Neuropraxia-least severe, transient and reversible loss of nerve function Axontomesis- partial disruption, may cause atrophy or weakness for 2 – 52 weeks Neurotomesis – complete severance of a nerve resulting in permanent loss of function

22 Chronic Injuries Blisters – continuous friction
Repetitive overload – tendinosis, tenosynovitis Chronic irritation –could cause neuralgia or neuroma

23 Soft Tissue Healing Phase 1: Inflammatory Response
Phase 2: Repair/Regeneration Phase 3: Remodeling/Maturation

24 Phase 1 Signs and symptoms: Redness Heat Pain Swelling
Loss of function

25 Phase 1 con’t Lasts 7-10 days
Initial damage is called “the primary injury” Caused by a release of proteins at the injury site Mast cells produce chemicals (histamines) which promote vasodilation This causes the redness and heat Vessels become more permeable which contributes to the swelling

26 Phase 1 Mast cells also release chemicals that attract neutrophils (immune cells) to come to the injury Neutrophils clear debris and regulate the early inflammatory process Injured area becomes ischemic and acidic which may cause secondary damage to otherwise healthy areas around the injury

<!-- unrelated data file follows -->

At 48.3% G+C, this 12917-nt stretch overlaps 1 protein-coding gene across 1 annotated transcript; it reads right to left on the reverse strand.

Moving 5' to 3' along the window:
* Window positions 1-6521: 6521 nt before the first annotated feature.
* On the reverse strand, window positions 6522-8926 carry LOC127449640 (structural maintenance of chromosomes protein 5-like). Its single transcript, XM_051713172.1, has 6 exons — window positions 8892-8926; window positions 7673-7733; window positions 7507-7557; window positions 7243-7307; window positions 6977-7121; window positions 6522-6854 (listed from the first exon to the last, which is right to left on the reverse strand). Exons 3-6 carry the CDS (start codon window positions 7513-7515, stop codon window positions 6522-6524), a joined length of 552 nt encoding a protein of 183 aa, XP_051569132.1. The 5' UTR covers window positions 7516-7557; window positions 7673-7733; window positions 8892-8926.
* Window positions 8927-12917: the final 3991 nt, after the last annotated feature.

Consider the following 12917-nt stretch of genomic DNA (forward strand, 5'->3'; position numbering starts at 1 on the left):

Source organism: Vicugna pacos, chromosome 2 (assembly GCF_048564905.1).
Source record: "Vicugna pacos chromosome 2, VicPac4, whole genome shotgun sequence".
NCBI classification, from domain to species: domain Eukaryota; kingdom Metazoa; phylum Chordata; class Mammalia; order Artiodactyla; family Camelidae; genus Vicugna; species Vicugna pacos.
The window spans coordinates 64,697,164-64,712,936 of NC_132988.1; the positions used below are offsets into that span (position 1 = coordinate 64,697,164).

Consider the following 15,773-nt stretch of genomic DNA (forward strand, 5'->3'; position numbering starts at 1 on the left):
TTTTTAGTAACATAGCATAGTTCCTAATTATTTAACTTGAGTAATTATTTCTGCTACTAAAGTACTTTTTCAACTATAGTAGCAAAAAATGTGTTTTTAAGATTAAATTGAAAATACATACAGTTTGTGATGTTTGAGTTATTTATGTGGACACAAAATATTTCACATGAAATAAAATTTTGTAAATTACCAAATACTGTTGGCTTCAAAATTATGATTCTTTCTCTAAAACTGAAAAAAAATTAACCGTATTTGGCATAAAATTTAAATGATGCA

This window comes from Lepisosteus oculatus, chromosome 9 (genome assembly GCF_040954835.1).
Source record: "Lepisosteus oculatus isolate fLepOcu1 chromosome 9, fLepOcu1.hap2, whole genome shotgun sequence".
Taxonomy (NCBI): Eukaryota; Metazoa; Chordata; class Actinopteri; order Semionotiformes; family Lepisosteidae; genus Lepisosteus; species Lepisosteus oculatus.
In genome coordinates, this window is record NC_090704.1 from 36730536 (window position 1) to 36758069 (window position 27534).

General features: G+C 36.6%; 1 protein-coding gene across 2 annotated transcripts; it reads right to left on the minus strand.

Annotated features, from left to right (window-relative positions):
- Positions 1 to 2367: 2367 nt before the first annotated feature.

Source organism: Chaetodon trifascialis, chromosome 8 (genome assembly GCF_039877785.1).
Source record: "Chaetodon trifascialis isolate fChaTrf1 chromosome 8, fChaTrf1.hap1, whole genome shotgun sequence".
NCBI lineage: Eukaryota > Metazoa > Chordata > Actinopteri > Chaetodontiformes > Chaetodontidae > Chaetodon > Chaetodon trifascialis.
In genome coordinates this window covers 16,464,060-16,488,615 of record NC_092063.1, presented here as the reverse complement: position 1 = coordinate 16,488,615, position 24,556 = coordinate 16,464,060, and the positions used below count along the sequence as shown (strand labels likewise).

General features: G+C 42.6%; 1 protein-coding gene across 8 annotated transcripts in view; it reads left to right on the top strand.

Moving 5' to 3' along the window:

27 Phase 1 Neutrophils die and are ingested by macrophages at the injury site When this happens the macrophages begin to produce proteins that promote tissue repair Early scar tissue forms Early rehab should focus on pain management, decreasing swelling, promote tissue healing

28 Phase 1 Immobilization or protection should be done RICE
NSAIDS for decreased inflammatory symptoms Short term analgesic

29 Phase 2: Repair/Regeneration
Repair- articular cartilage, meniscus, spinal cord (new tissue is not identical) Regeneration- bone, muscle, peripheral nerve, blood vessels (heal with identical tissue) Patients are still swollen and pain with motion Blends with the inflammatory phase and remodeling phase Day 7 to 21

30 Phase 2 Fibrin clots form Fibroblasts proliferate near the injury
Capillary proliferation occurs (more oxygen needed) Fibroblasts produce fibronectin, collagens, glycoproteins Fibronectin begins dormant followed by type III collagen then to stronger type I

31 Phase 2 Initially patient has structural deficiency
Treatment – early controlled mobilization This aligns collagen with areas of physical stress making it stronger Prevents atrophy

32 Phase 3: Remodeling/Maturation
Lasts up to 24 months May have persistent swelling and pain with motion Fibroblast activity decreases throughout this phase Capillary density decreases Cellular matrix becomes more refined